Southern Illiteracy: Its Cause And Cure -- By: Walter E. C. Wright

Journal: Bibliotheca Sacra
Volume: BSAC 044:175 (Jul 1887)
Article: Southern Illiteracy: Its Cause And Cure
Author: Walter E. C. Wright

Southern Illiteracy: Its Cause And Cure

Rev. W. E. C. Wright

The illiteracy of the Southern States is not the accidental result of the war, though the disorganization of the war somewhat increased it. Nor is this illiteracy simply a circumstance of slavery. Its causes lie deeper and are intertwined with the causes of the war and of slavery, in the aristocratic constitution of Southern society.

From the start the Southern colonies inclined toward the classification of society. What attention the South gave to education was for the higher education of the few rather than the common education of the many. It is noticeable that although considerable funds for a college in Virginia were collected before any settlement had been made in Massachusetts, the death of a single man, Mr. George Thorpe, put off the project till fifty years after the founding of Harvard College.

The history of the two regions was still more divergent in the matter of common schools. The Massachusetts settlers took early steps to secure schooling for all children in the colony. A law of 1642—twelve years after the settlement— fined any citizen who neglected to teach his children and apprentices to read. Nine years later, system was introduced into public education by requiring every town of fifty inhabitants to maintain a common school, and every town of a hundred inhabitants, a grammar school, with a master able to fit youth for the university. Thus common school education for all the population grew up in Massachusetts with higher education for the few who could attend college. In Virginia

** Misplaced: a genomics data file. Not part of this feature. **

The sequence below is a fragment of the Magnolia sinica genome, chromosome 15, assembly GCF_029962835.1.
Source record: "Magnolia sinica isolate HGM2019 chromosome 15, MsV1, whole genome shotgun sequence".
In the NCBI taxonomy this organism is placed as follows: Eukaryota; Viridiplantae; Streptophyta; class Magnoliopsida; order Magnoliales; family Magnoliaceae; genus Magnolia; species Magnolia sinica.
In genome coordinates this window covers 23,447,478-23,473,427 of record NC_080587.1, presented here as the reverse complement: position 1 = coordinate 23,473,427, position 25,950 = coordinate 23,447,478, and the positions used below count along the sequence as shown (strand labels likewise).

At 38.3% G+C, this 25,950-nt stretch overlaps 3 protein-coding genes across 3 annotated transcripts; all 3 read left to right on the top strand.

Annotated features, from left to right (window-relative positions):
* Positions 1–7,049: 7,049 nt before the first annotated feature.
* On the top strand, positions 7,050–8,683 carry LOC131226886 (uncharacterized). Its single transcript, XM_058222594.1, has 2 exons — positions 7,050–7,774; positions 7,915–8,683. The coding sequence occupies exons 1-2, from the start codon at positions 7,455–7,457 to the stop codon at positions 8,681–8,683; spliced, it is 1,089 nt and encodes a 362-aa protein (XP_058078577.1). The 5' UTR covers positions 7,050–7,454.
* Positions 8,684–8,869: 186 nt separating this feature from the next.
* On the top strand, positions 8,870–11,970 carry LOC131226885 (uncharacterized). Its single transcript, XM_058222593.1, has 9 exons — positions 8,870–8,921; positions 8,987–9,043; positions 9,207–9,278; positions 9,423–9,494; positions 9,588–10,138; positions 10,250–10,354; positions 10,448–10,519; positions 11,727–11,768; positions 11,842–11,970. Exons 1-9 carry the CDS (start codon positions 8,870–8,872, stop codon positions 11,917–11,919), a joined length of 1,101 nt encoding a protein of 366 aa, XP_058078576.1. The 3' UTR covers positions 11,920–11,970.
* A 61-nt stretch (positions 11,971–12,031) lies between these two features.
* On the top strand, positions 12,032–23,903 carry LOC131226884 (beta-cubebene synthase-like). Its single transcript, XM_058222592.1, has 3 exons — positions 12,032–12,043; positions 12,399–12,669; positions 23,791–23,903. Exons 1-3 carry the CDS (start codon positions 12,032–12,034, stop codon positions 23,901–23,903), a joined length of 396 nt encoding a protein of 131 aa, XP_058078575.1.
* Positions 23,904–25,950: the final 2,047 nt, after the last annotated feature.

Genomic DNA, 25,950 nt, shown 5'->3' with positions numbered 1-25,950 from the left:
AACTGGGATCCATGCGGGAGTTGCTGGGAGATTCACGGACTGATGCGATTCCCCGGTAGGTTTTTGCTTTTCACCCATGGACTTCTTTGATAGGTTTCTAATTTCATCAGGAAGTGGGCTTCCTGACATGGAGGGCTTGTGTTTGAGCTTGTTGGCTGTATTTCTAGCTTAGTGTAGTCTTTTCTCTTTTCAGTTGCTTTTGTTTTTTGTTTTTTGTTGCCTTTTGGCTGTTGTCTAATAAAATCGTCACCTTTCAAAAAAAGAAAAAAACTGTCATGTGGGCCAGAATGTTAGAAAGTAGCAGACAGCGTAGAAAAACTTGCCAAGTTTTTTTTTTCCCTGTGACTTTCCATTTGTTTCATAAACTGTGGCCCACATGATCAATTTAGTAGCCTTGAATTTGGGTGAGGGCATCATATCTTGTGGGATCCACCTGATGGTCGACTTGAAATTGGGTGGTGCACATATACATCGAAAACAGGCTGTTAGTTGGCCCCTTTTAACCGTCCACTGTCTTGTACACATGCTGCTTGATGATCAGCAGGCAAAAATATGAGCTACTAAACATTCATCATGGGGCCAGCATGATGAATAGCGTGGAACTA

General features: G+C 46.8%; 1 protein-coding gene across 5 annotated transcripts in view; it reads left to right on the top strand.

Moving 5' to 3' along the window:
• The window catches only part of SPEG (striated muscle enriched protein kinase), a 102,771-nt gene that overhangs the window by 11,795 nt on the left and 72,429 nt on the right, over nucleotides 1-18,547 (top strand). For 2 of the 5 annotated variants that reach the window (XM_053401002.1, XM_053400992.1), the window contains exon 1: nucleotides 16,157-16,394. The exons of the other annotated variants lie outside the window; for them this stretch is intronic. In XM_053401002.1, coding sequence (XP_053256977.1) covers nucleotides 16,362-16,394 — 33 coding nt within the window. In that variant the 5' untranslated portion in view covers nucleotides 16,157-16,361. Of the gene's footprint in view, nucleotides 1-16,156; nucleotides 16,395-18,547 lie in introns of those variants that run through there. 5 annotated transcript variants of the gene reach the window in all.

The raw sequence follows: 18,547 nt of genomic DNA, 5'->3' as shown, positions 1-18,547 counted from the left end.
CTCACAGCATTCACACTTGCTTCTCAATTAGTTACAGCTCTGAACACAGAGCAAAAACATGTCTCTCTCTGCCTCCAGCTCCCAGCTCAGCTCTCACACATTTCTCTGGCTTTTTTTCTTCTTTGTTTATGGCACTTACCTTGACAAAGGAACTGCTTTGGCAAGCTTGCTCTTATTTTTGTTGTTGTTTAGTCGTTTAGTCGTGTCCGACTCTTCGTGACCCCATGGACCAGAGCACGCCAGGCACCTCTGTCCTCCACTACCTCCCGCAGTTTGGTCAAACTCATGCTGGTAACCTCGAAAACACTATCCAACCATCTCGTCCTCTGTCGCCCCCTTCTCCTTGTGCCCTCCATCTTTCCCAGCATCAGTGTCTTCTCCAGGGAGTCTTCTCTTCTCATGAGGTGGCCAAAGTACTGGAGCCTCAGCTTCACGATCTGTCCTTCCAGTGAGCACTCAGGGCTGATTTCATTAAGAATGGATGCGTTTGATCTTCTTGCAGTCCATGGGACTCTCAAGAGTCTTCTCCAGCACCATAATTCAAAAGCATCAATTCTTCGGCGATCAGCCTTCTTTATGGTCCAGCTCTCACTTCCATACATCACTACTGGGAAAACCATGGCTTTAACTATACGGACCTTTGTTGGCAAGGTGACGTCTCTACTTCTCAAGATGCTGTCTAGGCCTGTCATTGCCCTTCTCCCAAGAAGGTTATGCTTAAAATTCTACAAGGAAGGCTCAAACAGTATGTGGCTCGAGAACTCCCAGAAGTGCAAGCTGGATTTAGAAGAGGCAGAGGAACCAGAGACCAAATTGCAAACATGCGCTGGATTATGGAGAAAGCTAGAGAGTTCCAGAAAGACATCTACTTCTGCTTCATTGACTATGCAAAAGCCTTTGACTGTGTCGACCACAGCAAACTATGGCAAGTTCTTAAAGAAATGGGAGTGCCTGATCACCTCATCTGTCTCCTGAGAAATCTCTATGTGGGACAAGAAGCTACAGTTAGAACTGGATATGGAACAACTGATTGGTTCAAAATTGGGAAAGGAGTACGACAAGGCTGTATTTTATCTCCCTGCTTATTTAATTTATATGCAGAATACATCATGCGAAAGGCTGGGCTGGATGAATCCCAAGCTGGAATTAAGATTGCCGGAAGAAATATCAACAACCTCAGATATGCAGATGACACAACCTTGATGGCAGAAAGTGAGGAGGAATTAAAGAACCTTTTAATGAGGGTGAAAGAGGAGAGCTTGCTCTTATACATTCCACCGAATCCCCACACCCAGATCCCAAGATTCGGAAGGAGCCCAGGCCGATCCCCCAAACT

there was early talk of popular education, but Governor Berkeley’s famous remark in 1670 shows that nothing had been done up to that time. “I thank God,” said he, “there are no free schools, nor printing, and I hope we shall not have these hundred years.”

The hope was substantially fulfilled. There were not wanting prominent men in Virginia who urged popular education. Patrick Henry, Washington, and Jefferson had many earnest allies in urging a system of general instruction, as essential to public security. During the Revolutionary war Jefferson agitated the matter, and in 1796 secured the adoption of a plan. As it did not require the maintenance of schools, but left each county to set them in motion, nothing came of it.

A new plan was tried in 1810, which succeeded only a little better, and the census of 1840 startled thoughtful Virginians by reporting nearly nineteen per cent, of her adult whites as unable to read. Vigorous efforts were made to improve the public schools. But the census of 1850 showed twenty per cent, of the white adults illiterate, and 1860 still recor...

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